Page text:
In the first model stage, the costs of the PI regimens TPV/r and CPI/r differ while the cost of the background antiretrovirals in stage 1 are the same in both groups. For stages 2 and 3, the regimen and the associated costs do not differ between groups. The regimen costs of therapy in each model stage are shown in table 2. These regimen costs are the weighted average of the daily costs of individual regimen components, shown in table 3, based on unit costs  and utilization in RESIST-2 (unpublished data). The costs of HAART regimens were varied in sensitivity analysis.
During all model stages and in both treatment groups the same assumptions were used on costs and resource use of HIV care. Patients were assumed to routinely visit the clinic every three months corresponding to the average time between patients' visits in the Netherlands. The costs of these visits were assumed at €351, including a CD4+ cell count (€38) and viral load measurement (€209). Additional costs of switching to a different antiretroviral regimen were also assumed at €351. The extra costs of changes in HAART regimen due to toxicities and the treatment of toxicities were not included in the model.
Occurrence and estimated cost of AIDS events
Relative occurrence (%)
Number observed in UMCG (N)
Estimated Cost (€)
Candidiasis, oral or systemic
Kaposi sarcoma, cutaneous
Mycobacterium avium complex
We assessed the uncertainty in the model parameters through univariate sensitivity analysis. All cost parameters were varied in the univariate sensitivity analysis over a range of 75% to 125% of the base-case parameter value and the impact on the iCER per QALY was presented in a tornado diagram. The impact of the AIDS event rates were investigated by multiplying these rates by 0.75 and 1.25. Additionally, the discount rates were evaluated at values of 0% and 5%. To assess the impact of a slower or faster disease progression (that is reflected in the transition probabilities of the transition matrices), we varied the probability for each health state of a patient staying in that particular health state by 5%. Simultaneously, the probability of transiting to the other health states is proportionately increased or decreased. Utility weights were not included in the sensitivity analysis.
The lifetime accumulated cost to the healthcare system per patient receiving the TPV/r regimen is estimated to be €167,200 compared to €145,400 for a patient receiving the CPI/r regimen. This results in an incremental cost per patient of €21,800 (including lifetime savings of €167 per patient due to the reduction in AIDS events). The accumulated effect is 7.43 life years or 6.31 QALYs per patient receiving TPV/r, compared to 6.91 life years or 5.80 QALYs per patient receiving CPI/r. This translates into an incremental effect per patient receiving TPV/r compared to CPI/r of 0.52 LYG or 0.51 QALYs gained per person. The equivalent incremental cost effectiveness ratios (iCERs) are €41,600 per LYG and €42,500 per QALY.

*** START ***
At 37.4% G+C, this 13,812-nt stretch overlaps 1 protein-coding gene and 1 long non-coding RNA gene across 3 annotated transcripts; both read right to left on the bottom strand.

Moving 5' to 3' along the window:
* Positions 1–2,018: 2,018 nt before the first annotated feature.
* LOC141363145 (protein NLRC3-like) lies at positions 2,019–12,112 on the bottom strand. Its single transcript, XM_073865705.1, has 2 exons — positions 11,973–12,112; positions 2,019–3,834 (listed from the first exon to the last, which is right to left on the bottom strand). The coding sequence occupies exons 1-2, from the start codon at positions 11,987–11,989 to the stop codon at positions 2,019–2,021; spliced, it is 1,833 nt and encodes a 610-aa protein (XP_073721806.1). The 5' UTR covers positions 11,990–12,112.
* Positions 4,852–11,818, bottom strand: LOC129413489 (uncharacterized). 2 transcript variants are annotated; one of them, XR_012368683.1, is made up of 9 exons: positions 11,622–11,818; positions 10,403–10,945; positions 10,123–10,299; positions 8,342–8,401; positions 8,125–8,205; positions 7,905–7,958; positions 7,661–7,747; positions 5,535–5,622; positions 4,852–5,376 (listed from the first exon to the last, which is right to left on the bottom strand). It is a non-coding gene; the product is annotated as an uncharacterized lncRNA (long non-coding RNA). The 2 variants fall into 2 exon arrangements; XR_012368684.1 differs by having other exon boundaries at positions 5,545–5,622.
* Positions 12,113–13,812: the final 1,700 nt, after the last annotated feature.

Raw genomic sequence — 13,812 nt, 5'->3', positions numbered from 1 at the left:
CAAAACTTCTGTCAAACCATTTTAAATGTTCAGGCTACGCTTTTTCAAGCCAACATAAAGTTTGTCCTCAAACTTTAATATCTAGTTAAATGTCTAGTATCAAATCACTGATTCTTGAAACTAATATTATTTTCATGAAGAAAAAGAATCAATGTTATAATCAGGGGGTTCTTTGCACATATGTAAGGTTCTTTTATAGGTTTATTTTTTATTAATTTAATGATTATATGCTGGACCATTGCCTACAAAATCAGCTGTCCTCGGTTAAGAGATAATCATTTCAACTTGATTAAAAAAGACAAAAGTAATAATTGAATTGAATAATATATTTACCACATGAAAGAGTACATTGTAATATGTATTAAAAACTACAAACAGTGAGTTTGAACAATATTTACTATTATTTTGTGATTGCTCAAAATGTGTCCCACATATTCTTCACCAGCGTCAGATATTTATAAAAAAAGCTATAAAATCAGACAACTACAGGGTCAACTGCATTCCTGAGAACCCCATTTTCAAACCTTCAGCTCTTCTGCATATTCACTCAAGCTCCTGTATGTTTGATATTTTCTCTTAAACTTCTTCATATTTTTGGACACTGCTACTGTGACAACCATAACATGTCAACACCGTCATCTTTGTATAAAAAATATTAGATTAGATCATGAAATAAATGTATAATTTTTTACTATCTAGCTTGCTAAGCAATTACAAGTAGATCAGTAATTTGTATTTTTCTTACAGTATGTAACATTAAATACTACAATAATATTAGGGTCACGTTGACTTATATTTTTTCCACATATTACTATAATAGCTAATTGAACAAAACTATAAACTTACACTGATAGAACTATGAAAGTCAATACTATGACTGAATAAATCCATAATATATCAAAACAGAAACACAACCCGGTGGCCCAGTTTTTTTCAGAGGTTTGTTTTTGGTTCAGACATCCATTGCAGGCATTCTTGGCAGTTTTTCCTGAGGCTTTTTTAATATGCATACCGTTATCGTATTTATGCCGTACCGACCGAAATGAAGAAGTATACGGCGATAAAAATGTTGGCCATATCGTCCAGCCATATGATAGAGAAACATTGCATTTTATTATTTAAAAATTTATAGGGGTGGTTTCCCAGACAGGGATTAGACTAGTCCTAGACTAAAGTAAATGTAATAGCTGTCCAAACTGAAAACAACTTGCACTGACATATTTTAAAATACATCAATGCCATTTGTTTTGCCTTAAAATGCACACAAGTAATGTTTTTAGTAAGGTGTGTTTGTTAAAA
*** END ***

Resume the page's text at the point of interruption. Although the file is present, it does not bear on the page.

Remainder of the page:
Our model generally shows that TPV/r versus CPI/r treatment in heavily treatment experienced HIV infected patients provides benefits regarding reductions in AIDS events and corresponding QALY gains and life years saved. This was achieved at a cost-effectiveness ratio of crudely €40,000 per LYG or QALY.
Generally in the Netherlands drug interventions with an iCER below €20,000 per LYG are certainly considered cost-effective and are accepted for reimbursement . In particular in the field of last-resort treatments however – including inpatient oncologic treatments and HIV treatments – drugs with an iCER over €20,000 per LYG are accepted. Various considerations underlie this: (i) in the international context the Dutch cost-effectiveness threshold at €20,000 is relatively low, compared to for example to the generally accepted $50,000 per QALY for the United States or £30,000 for the United Kingdom; and (ii) recent discussion at Ministerial level have suggested to raise the Dutch threshold up to €80,000. Our base-case estimate for TPV/r may thus well be acceptable in the Dutch context. Indeed, tipranavir was recommended for reimbursement in the Netherlands by the Foundation for Health Care Insurance in February 2006. In a budget impact analysis, this institution estimated the additional costs of treatment with TPV/r in the Netherlands to be €905,000 €1,470,000 and €2,070,000 for the first, second and third year respectively, assuming a number of HIV patients on HAART in the Netherlands of 7747 and a substitution of 30% within the patient population eligible for TPV/r. The number of PI-experienced patients on salvage treatment and eligible for TPV/r was estimated to be no higher than 235 in the 3rd year .
In the context of the international health economic literature for treatment of HIV disease, cost-effectiveness results vary significantly. These studies generally do however not directly compare two antiretroviral components in the context of HAART. In the UK, Miners et al. reported an iCER of UK £17,698 per QALY in 2000 for adding an unspecified PI to lamivudine and zidovudine . Anis et al. compared triple therapy to two dual regimens, reporting iCERs of Can $46,971 and Can $58,806 per LYG in 1997 for the stavudine- and zidovudine-based regimens, respectively . In the context of HAART, Simpson et al. have evaluated lopinavir/ritonavir versus nelfinavir and report an iCER per QALY of US $6,653 in 2002 using the same model as was used for this study based on a different clinical trial . Caro et al. report efavirenz to be cost saving when comparing efavirenz versus indinavir combined with two NRTIs in 1998 .